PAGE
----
A Great Summer Morn
By Dennis Doyle
I threw the small spinnerbait flat and hard enough to reach just off of the edge of the rocks along the shoreline. It was 9 a.m. and the incoming tide was beginning to slack. Though conditions should have been excellent for white perch, I knew I could well be in big trouble soon. The impending period of dead current could worsen the bite, not that I was in the middle of anything even approaching a good one.
My earlier efforts had been soundly thwarted by those dratted cownose rays. A large school of them had settled in all along the shallow shoreline that I had chosen to start my quest and when the big rays move in, the white perch move out. Hooking two of these monsters on my light tackle within the first 20 yards or so had chased me right out of the area
A few small whities had been bumping my spinnerbait along this second location but so far, my live well was devoid of eating-sized perch and the sun was getting up in the sky. Then I hit paydirt—as soon as I made the first turn of my reel’s handle. The sound of a thick perch taking drag warmed up my spirits considerably.
It didn’t run too far, reassuring me it wasn’t another ray, and when it stopped it sulked long enough to convince me it wasn’t a rockfish either, also a welcomed feeling. A 16-inch striper can emulate a big perch uncannily well. Leaning on the fish a bit to encourage another run, I was rewarded by the renewed buzz of my small Shimano as the chunky devil made a spirited escape attempt, stretching my 6-pound mono till it hummed.
I played the fish tentatively not wishing to lose the first keeper, a major superstition of mine, and finally got him to the boat and into my net. An 11-incher doesn’t seem like much of a fish to anyone who is not a dedicated perch angler, but to a fellow that truly loves the species as I do, it is a handsome and welcomed specimen indeed.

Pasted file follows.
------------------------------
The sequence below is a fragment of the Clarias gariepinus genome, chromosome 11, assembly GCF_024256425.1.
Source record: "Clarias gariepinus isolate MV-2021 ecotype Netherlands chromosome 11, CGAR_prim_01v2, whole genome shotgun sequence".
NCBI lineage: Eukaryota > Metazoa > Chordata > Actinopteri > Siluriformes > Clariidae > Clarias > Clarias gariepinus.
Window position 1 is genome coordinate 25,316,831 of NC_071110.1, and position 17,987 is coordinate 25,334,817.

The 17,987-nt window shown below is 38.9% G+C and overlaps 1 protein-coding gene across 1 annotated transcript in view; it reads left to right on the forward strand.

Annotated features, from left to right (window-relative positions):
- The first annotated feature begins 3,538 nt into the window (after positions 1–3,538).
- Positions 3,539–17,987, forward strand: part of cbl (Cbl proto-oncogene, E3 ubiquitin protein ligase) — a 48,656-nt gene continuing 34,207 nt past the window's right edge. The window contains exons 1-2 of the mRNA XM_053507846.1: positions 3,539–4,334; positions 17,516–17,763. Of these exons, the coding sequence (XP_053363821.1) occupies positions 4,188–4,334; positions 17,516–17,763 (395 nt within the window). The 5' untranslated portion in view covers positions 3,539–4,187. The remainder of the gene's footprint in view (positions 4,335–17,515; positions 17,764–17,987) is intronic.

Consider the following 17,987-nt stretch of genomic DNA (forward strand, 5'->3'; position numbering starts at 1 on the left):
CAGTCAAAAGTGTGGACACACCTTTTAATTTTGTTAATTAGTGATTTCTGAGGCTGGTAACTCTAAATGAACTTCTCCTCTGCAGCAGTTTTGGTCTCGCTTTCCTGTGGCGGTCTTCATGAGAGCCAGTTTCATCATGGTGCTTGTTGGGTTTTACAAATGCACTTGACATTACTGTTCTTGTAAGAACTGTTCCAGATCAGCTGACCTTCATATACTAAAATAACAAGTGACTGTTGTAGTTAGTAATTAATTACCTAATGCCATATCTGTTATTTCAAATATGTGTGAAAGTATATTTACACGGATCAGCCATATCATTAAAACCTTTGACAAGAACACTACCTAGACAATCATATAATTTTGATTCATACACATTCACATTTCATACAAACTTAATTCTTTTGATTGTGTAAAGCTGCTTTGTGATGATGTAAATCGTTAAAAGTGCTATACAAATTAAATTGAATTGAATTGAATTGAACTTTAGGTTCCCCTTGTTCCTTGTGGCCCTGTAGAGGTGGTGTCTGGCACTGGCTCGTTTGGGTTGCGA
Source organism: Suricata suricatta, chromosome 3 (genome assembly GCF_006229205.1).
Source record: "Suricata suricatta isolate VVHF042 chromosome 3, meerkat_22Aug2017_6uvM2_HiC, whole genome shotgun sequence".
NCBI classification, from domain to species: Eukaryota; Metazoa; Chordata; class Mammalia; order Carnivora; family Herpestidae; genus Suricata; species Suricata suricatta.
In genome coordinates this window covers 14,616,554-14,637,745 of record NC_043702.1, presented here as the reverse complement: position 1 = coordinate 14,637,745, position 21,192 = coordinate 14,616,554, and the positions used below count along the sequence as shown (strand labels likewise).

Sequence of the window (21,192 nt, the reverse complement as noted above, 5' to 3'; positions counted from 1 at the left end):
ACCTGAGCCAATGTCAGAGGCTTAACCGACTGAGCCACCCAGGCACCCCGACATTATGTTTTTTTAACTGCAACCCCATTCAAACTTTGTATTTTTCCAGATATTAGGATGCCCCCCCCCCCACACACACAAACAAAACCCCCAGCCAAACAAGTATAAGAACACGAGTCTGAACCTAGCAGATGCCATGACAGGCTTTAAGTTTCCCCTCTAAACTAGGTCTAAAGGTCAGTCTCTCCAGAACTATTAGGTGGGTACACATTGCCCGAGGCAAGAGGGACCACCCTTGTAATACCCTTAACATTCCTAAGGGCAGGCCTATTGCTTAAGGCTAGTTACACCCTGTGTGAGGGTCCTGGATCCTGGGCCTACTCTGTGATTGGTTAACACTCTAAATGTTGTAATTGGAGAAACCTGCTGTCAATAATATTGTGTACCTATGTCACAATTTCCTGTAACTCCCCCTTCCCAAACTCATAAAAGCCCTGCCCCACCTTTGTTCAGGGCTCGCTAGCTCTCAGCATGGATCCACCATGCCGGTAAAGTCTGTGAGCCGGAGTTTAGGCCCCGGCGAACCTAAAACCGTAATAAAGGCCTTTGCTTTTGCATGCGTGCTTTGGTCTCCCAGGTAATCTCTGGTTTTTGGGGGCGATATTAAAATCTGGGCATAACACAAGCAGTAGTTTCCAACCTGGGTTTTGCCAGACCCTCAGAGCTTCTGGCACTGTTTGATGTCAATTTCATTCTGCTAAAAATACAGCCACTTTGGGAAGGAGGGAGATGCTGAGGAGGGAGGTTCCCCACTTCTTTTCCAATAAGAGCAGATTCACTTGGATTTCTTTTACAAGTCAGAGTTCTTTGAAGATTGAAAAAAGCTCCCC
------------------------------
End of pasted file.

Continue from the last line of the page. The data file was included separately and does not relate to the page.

Dropping it into my aerated bucket I closed it up against the sun’s brightening rays and readied another cast. My outlook on the day had improved substantially and I was ready when the next rascal slammed my yellow and orange rooster tail. This one gave me a battle to match the first, a great sign indeed.
Then disaster struck, the fish was off. Not only was it off it had taken my lure with it. Checking the end of my line for the dreaded curly cue that indicates a bad knot, I was at least relieved to note a clean break. There had been some kind of line flaw I had not noticed. Running my thumbnail down the last 10 feet of line, I found yet another nicked section, so I cut off about 20 feet and retied a new spinner, cursing myself for not having done this earlier.
With the recent heat wave, I had otherwise planned this perch outing carefully. Working the shorelines means having enough time to find fish before the water drops below half tide. Bigger white perch prefer a bit of water under their bellies and, I’ve found, they tend to mover further off of the shallower shorelines as the waterlines drop and can be difficult to find.
I was now in the sweet spot of my planned outing and had plenty of good territory to cover before the tide would drop too much for working the shallows. A few keepers later plus double-digit throwbacks kept me busy while the sun and the temps climbed. Just before noon I called it quits.
Four nice perch translated into eight crispy fillets, just enough for a nice lunch for two. Another great summer morn on the Chesapeake. Sometimes things work out just right.
The rockfish bite continues to be frustrating. Most of the charter boats and commercial hook and liners head way north past the Bridge and around Hodges Bar and live lining the same school of fish they’ve been targeting all season. When these fish are worn out, who knows what’s going to happen but there’s still time to get in on that bite. Just start early. Both live lining and chumming are producing limits. The Bridge is giving up an occasional quality striper in the high twenties (inches) on live spot and some big perch are holding on the bridge supports on the Eastern side. Crabbing has mostly gone nowhere but some stalwarts, though not many, are getting limits on razor clams. And there is one last important note, the rockfish season will be closed from July 16 through the end of the month, and catch and release is also prohibited.